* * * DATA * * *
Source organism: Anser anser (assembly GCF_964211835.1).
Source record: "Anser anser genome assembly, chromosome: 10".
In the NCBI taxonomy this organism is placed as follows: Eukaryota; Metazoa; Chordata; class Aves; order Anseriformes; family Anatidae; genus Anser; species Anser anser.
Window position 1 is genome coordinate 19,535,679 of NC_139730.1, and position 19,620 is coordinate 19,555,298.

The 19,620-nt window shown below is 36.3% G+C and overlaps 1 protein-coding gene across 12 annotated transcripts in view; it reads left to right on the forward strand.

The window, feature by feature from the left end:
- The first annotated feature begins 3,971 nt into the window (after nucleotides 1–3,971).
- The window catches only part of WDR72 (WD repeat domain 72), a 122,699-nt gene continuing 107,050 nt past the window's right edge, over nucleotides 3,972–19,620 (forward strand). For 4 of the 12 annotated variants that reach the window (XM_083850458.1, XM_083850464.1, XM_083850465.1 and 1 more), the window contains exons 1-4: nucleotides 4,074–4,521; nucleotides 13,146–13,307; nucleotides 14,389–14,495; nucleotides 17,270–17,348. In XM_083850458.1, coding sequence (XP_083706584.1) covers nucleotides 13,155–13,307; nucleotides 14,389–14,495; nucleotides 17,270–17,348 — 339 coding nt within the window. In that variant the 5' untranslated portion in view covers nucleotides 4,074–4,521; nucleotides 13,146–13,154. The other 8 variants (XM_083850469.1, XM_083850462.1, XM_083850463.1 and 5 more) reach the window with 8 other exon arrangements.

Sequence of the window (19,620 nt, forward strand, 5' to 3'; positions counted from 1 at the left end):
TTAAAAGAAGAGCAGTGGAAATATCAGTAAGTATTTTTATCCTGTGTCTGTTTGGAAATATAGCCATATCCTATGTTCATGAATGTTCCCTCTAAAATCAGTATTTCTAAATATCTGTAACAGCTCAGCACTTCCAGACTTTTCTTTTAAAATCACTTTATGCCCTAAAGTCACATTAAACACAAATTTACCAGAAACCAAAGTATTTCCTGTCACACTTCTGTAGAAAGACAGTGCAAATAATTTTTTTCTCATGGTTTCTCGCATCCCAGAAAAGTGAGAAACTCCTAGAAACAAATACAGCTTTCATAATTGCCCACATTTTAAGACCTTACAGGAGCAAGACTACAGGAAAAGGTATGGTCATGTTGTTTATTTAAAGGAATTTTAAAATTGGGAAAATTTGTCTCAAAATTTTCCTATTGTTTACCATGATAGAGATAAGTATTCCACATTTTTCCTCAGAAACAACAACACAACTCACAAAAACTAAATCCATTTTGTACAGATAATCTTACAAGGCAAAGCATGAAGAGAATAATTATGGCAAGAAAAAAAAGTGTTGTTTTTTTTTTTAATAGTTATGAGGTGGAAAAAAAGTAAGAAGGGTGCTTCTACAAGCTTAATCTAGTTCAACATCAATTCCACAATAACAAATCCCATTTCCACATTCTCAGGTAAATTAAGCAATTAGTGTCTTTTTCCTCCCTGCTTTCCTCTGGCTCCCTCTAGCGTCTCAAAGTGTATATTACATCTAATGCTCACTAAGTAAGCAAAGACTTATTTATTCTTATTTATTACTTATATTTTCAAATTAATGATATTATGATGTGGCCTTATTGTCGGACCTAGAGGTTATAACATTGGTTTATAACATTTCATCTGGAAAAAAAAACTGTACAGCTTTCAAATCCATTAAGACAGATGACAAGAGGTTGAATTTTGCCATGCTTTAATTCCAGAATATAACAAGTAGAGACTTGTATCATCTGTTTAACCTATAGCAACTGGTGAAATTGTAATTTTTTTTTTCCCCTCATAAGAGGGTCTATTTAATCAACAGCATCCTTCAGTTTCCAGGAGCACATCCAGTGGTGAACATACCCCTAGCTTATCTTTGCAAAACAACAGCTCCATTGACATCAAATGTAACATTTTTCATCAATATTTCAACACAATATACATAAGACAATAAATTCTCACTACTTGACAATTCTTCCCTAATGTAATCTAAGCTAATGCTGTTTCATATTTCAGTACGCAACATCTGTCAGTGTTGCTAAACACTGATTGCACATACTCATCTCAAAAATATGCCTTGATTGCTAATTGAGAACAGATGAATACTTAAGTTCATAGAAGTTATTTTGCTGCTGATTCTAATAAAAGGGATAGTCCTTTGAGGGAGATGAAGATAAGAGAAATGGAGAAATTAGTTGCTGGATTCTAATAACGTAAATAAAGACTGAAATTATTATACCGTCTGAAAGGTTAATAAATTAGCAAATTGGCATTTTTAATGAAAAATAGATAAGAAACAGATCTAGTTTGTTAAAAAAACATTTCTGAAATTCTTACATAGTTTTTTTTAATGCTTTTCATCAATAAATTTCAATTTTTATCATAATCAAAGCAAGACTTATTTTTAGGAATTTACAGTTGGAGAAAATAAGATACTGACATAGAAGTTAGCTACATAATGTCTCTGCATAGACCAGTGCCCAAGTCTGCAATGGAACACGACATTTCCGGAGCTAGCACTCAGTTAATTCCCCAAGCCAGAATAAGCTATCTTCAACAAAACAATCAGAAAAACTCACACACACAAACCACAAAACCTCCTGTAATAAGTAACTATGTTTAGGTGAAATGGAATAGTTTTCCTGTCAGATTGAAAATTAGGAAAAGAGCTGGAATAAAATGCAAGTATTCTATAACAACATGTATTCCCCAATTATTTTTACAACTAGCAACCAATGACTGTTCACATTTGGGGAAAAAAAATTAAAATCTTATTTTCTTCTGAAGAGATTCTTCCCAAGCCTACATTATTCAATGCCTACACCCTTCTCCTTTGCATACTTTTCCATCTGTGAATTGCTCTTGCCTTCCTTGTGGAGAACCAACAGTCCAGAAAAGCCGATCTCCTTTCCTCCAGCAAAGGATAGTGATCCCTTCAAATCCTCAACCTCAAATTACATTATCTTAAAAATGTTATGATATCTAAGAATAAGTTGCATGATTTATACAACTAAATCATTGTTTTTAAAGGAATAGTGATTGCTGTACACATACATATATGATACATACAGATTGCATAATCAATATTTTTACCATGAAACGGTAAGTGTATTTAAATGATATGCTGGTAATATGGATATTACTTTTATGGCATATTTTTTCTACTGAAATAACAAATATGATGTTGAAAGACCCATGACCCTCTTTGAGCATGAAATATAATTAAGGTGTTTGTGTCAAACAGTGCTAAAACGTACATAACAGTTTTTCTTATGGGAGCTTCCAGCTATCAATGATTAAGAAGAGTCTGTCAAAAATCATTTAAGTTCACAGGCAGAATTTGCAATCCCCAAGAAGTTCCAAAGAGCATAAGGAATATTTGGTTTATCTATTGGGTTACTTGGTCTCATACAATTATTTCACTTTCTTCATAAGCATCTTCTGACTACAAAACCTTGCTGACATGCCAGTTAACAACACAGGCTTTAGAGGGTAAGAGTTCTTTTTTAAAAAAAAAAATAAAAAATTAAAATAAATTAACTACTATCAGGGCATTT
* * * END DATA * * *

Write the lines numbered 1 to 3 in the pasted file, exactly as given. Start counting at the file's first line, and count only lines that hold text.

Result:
Source organism: Anser anser (assembly GCF_964211835.1).
Source record: "Anser anser genome assembly, chromosome: 10".
In the NCBI taxonomy this organism is placed as follows: Eukaryota; Metazoa; Chordata; class Aves; order Anseriformes; family Anatidae; genus Anser; species Anser anser.